Fixed election dates versus flexible election dates
Both the incumbent majority federal and majority provincial governments should follow the fixed elections date Laws. Manitobans should have 351 days between the Oct. 21, 2019, federal elections and the Oct. 6, 2020 provincial elections. However, Premier Pallister seems to feel that the fixed date is only a guideline.
By calling a Sept. 10, 2019 elections, Pallister has set new a record for the least number of days between a federal and provincial elections. The previous record was set in 1953. There were only 63 days between the June 8 provincial election and August 10 federal vote. Ironically, both jurisdictions had majority Liberal governments before and after the elections. Second place belongs to 1958. There was only 77 days between the March 31 Federal and June 16 provincial election. The federal election was caused by the minority Diefenbaker government wanting to get a majority.
The Premier’s insistence of avoiding a 2020 election during the Province’s 150th Year Anniversary is flawed. There are always festivals, historical celebrations and block parties. The best option for a campaigning politician is to avoid any non-partisan celebration. They can campaign elsewhere in their riding. If they attend, they should have a few brochures in their pocket and only hand them out to the small minority of celebrants who want to talk politics.
It is possible that the Premier may be planning to retire in the fall of 2022. He may want to argue that he served a couple of three-year terms. However, there is no reason why he cannot have waited until the fixed Oct. 2020 date and retire two years into his second term. Other premiers have been re-elected and resigned for various reasons early in their terms: Gary Doer (after 29 months), Duff Roblin (after 17 months), John Bracken (after 21 months), and Hugh John MacDonald (after 11 months). In 1967, Nova Scotia Premier Robert Stanfield resigned three and a half months after winning a massive majority government to become the federal PC leader.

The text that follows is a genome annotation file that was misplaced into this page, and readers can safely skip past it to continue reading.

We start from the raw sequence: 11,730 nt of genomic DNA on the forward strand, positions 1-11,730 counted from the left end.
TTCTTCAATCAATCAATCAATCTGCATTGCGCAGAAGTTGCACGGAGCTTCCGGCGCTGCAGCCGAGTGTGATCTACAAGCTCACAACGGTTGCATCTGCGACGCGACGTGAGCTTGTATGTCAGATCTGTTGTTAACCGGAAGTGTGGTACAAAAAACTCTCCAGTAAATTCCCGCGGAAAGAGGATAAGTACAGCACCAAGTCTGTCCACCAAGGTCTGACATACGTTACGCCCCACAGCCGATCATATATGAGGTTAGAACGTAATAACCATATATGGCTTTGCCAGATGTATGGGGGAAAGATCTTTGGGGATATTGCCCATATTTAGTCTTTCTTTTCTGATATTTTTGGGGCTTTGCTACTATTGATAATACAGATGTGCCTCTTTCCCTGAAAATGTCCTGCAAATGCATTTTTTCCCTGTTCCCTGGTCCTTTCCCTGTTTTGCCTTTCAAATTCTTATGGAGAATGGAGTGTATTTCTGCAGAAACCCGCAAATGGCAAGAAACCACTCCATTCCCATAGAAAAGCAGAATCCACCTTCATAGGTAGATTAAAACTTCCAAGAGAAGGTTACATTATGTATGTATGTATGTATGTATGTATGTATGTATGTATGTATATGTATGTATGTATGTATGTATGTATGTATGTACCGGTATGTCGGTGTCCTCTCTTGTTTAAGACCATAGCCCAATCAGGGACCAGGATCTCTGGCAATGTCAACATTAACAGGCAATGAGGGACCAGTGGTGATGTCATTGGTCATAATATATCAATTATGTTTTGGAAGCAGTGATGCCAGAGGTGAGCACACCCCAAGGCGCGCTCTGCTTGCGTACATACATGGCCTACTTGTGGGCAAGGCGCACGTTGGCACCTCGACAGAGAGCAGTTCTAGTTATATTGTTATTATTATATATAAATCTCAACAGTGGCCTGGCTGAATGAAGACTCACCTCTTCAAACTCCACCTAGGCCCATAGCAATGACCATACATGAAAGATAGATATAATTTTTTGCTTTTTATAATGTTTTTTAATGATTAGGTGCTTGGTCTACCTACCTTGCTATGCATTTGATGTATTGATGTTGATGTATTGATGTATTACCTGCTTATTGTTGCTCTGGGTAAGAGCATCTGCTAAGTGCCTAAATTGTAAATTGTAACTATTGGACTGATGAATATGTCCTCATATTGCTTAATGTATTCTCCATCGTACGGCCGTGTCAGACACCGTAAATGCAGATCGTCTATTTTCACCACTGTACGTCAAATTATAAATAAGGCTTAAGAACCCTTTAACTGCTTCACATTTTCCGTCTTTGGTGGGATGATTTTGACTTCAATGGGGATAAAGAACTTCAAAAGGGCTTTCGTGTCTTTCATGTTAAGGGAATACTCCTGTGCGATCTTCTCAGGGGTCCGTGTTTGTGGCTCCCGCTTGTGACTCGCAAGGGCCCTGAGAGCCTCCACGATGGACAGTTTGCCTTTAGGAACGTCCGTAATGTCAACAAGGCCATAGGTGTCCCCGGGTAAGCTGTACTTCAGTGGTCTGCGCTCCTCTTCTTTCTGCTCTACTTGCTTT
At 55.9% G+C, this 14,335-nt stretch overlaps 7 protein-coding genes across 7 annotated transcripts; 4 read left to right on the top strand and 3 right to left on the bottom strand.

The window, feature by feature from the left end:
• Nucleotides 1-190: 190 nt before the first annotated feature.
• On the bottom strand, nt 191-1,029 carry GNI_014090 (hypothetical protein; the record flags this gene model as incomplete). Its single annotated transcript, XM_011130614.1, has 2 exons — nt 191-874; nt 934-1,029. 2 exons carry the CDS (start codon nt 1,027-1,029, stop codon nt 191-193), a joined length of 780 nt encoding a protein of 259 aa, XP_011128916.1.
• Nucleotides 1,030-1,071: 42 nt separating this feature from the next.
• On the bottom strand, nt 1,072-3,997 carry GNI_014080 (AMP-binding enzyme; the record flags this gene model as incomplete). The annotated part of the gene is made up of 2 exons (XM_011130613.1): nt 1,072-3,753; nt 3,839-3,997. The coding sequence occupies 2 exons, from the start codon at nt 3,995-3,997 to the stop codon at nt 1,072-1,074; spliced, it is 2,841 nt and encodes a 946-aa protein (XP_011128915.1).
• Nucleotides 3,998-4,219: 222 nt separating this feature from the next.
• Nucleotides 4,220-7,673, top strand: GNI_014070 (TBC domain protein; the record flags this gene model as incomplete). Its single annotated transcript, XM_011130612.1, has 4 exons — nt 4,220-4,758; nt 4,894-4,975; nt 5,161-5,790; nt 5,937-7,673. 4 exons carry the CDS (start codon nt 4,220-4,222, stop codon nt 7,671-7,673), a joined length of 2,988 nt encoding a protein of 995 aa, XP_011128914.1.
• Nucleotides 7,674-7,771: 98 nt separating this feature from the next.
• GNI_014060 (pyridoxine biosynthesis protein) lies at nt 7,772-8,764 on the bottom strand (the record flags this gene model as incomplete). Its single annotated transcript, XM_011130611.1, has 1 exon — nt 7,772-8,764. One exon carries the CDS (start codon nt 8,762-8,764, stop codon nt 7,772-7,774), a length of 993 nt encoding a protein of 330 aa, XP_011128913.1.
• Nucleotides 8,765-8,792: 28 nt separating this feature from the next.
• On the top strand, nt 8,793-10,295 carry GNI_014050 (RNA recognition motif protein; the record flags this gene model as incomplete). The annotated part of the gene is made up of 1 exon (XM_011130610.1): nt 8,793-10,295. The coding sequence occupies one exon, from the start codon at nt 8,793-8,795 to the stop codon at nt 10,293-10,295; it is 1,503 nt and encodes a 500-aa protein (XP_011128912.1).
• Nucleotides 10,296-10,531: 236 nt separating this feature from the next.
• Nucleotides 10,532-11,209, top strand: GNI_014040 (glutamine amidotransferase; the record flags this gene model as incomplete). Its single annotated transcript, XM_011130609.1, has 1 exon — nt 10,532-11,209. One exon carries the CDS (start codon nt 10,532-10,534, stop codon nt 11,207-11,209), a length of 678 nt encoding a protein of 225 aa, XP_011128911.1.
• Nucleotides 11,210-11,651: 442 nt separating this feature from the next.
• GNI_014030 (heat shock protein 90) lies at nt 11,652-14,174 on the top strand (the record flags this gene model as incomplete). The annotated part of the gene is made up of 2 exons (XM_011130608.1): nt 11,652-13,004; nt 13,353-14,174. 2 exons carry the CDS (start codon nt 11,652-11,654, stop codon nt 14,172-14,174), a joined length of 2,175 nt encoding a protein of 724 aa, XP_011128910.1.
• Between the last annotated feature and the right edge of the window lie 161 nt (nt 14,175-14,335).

The lack of time between elections creates unnecessary problems for many people involved in the political process. Opposition parties have an obligation to find qualified new candidates. These candidates usually have to commit to possibly leaving their jobs or making other life style adjustments. It can be very difficult for a person to tell a boss they may be leaving or not leaving sometime in the next 18 months. The current incumbents have a tremendous advantage. When they announce their intention to run for re-election, they are simply applying to renew their current job.
Door knocking politicians will have to spend most of their time on the door steps explaining which elections that they are running in. There will be less discussion about important issues at the door. All political parties need some individual donations. With little time between elections, some donors may have to choose between their favourite federal and provincial candidates.
Finally, it is now impossible for defeated federal candidates to run provincially. Some defeated federal candidates have won the subsequent provincial elections. Bud Sherman (1968), Jon Gerrard (1997), and Jim Malloway (2011) are examples. The Premier’s haste would eliminate about 50 potential candidates.
Flexible elections dates create problems for Elections Manitoba. They have to find qualified people to administer fairly the elections in every part of the province. The commitment may be for only one day.
In 2016, the Premier set a significant record by winning the most seats in the single seat constituency era of Manitoba politics which began in 1958. In 2019, he has created many problems by setting this stupid record.
Fred Morris describes himself as a political activist and sometime political candidate.